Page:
Billions of dollars in the hole, Hawaii lawmakers are searching for ways to afford the health and retirement benefits promised to thousands of public employees.
The unfunded liabilities problem — as unsexy as it might seem — has far-reaching implications.
As an ever-increasing percentage of the state’s overall $12 billion budget goes toward paying public workers’ health and retirement benefits, fewer resources are left to maintain current government services, not to mention start new programs like universal preschool.
While recent reforms have helped Hawaii find better footing, the shortfalls are so severe that significant cuts, tax increases or a combination thereof may soon be necessary to make ends meet, especially as Hawaii’s sizable surplus dries up over the next few years.
Wide-ranging proposals have swirled through the Legislature this session — some extreme, some bite-sized.
Democratic leaders in the House pitched a plan to end health care benefits for retirees. Other lawmakers want to triple the use tax paid by wholesalers. Drastic measures like those are so politically unpalatable that the bills haven’t received so much as a hearing.
Other legislative tweaks are moving forward though. The measures stand to save state taxpayers hundreds of millions of dollars by making small changes, like adjusting how much retirement credit employees can get for accumulated sick leave.
But even those more narrowly targeted efforts are having a tough time gaining traction due to strong union opposition.
“All of us in the labor movement are concerned because we want the state to be in a sustainable position,” said Randy Perreira, executive director of the Hawaii Government Employees Association, which represents roughly 43,000 state and county workers.
“But really, this is a matter policymakers have to figure out.”
Hawaii started to right its ship on the pension side of the equation five years ago but has significant work to do on the health-fund side. The unfunded liabilities for the Employer-Union Health Benefits Trust Fund, which manages Other Post-Employment Benefits, is roughly double that of the Employees’ Retirement System.
The ERS has reduced its unfunded liability to $8.58 billion after significant reforms, which included increasing the retirement age, reducing benefits for new employees and placing a moratorium on benefit enhancements.
But the pension system is still an estimated 26 years away from being solvent. And if the most recent report on investment earnings is any indication, it could be much longer.
The target return is 7.75 percent, but gains came in at just 1.7 percent last quarter — up just 0.7 percent this fiscal year, which started July 1.
The ERS isn’t too concerned though because the 7.75 percent represents a long-term average, said Kanoe Margol, interim executive director.
The markets have been volatile, especially with the sharp drop in oil prices, she said. But Hawaii has built up a cushion, averaging a 12.5 percent return over the past three years.
Still, the ERS board decided in September to gradually lower the target to 7.5 percent over the next three years to help meet the goal, which is used to determine how long it will take to make up the shortfall.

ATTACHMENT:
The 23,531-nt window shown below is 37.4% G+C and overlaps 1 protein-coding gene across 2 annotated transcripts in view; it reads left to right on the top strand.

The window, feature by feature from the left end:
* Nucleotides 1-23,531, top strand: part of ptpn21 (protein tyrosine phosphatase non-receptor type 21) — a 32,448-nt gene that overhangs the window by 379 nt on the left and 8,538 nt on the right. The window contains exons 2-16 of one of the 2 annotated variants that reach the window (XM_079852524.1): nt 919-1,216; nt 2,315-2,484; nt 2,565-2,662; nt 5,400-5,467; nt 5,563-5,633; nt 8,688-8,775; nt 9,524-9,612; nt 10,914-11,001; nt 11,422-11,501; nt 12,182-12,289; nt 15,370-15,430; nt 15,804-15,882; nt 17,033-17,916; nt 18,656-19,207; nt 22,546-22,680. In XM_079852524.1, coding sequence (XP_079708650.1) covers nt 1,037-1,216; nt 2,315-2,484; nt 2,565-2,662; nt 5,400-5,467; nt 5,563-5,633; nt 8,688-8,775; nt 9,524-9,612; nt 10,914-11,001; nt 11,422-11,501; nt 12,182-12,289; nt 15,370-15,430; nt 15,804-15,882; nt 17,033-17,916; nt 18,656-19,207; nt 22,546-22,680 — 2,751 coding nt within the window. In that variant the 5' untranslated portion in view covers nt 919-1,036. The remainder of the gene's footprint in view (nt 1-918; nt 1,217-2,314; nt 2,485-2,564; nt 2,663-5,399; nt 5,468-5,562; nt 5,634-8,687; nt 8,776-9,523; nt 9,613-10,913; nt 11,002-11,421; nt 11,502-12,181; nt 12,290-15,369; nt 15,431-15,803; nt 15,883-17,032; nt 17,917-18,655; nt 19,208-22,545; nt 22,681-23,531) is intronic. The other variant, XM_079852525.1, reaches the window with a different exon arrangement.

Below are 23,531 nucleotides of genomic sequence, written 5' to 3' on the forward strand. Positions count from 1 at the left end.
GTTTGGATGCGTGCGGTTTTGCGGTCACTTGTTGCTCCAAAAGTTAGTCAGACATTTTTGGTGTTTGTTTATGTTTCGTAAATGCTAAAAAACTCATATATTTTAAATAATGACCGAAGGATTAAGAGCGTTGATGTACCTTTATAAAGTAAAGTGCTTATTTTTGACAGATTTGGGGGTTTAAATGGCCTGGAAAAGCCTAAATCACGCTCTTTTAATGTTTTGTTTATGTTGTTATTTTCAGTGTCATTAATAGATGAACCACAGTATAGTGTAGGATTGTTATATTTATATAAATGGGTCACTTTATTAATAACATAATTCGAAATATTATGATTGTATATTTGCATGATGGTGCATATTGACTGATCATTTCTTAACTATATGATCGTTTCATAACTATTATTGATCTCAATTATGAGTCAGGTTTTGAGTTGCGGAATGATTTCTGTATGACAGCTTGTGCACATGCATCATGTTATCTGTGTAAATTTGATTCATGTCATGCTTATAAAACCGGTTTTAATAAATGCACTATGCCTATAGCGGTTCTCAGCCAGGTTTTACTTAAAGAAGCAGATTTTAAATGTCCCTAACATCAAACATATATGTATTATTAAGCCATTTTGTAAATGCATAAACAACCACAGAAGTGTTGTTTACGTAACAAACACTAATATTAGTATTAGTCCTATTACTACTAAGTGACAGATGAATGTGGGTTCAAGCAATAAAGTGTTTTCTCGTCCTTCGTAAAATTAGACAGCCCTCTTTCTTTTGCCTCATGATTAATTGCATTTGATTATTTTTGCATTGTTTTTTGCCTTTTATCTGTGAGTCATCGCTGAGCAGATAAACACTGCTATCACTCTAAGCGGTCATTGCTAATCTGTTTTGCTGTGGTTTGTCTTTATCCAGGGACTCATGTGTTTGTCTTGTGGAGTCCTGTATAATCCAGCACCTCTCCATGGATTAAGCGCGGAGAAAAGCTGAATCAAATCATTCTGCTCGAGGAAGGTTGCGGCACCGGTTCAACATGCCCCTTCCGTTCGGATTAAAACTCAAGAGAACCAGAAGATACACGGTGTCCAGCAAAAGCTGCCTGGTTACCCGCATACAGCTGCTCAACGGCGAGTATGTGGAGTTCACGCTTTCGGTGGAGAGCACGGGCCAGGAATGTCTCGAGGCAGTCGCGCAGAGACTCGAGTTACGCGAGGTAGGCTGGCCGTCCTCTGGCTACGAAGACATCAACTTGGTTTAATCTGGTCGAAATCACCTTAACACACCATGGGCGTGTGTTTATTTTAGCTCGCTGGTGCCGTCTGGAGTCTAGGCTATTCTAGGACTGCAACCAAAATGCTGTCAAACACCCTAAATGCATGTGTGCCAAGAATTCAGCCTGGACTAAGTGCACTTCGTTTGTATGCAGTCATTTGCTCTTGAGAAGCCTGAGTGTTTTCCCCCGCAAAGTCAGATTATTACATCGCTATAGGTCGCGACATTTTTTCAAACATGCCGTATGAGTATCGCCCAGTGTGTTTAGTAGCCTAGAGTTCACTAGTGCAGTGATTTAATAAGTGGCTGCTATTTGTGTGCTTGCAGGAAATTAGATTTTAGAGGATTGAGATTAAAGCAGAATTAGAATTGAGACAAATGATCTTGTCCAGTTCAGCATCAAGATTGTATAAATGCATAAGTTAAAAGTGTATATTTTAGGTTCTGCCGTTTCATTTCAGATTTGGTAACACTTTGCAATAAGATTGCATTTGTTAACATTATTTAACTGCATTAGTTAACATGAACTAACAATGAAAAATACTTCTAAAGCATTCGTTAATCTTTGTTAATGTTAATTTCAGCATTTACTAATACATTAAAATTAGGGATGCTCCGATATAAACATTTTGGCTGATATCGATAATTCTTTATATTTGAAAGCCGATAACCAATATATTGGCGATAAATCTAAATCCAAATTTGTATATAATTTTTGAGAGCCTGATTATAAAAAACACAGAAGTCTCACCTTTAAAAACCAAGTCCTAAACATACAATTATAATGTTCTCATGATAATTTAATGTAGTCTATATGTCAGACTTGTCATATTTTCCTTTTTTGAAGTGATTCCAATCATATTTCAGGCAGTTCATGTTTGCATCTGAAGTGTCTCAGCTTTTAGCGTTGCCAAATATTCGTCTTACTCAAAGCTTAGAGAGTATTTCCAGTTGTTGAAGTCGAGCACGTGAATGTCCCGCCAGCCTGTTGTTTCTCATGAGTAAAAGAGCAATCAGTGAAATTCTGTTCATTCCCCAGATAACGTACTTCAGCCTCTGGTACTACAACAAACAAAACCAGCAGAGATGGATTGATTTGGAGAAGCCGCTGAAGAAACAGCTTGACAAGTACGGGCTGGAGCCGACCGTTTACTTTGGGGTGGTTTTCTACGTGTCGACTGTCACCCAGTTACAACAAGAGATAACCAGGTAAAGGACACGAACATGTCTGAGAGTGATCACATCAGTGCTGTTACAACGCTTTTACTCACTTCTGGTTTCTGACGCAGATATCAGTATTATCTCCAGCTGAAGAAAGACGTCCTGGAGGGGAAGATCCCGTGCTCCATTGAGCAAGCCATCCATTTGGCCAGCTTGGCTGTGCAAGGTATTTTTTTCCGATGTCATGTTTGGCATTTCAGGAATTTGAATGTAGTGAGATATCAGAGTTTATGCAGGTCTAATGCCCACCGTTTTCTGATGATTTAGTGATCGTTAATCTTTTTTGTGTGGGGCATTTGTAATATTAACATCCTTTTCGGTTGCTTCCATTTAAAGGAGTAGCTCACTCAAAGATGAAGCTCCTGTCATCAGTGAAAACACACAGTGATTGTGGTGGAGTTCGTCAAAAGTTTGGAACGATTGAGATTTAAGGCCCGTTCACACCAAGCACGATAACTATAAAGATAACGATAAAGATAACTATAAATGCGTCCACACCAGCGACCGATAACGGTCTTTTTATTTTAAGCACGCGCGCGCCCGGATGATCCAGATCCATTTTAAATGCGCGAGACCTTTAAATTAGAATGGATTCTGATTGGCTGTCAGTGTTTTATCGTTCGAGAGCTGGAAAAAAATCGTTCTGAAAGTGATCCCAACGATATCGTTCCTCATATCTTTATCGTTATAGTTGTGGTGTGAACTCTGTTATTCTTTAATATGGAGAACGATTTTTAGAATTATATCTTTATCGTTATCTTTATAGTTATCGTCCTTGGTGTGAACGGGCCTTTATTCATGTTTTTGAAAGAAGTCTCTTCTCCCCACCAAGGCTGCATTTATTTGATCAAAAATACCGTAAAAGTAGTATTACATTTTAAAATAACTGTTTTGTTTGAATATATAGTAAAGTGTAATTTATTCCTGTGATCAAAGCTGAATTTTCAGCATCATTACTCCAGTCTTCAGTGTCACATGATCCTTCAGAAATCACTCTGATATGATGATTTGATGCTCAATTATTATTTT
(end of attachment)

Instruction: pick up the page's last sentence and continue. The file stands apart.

Margol took the reins at ERS after Wes Machida stepped down to serve as Gov. David Ige’s budget director. Margol and Machida have been pushing legislation that Ige included in his package of bills.
One measure, Senate Bill 1088, would cut in half the amount of retirement credit for accumulated sick leave for public employees who join the ERS after June 30.
It would trim the amortization period by up to 18 months, saving an estimated $581 million. But unions are fighting it because it would create a tiered system of employees, presenting a fairness issue.
“This continued, piecemeal and haphazard policy approach is destructive to morale and recruitment.” — HGEA President Randy Perreira
“An office could potentially hire three employees within the past few years, performing identical duties, but each of the three with significantly different retirement packages,” Perreira said. “This continued, piecemeal and haphazard policy approach is destructive to morale and recruitment.”
The problem isn’t unions, Perreira said; it’s the Legislature skimming investment earnings for decades instead of fully funding the benefits the state was promising its workers.
“That’s the past though and this is where we are,” he said. “To address the problem, we need to take a comprehensive look at what we’re offering public employees.”
As far as concessions go, Perreira envisioned discussions about areas where fewer employees might be hired due to improvements in technology or because certain services should be phased out because they’re no longer needed.
Machida said it wasn’t the state’s desire to reform the pension system bit by bit. Addressing concerns with sick leave and other issues were part of a whole package developed in 2010, but strategically, it was thought that only certain things could get through.
“That’s why some of these proposals are still being introduced because more needs to be done to ensure there’s sufficient money for all programs,” he said.
The Senate Judiciary and Labor Committee, chaired by Gil Keith-Agaran, passed Senate Bill 1088 last week. He noted concerns in the committee report about creating a tiered system of benefits while acknowledging that the legislation addresses a situation where certain employees, upon retirement, receive additional benefits without making additional contributions.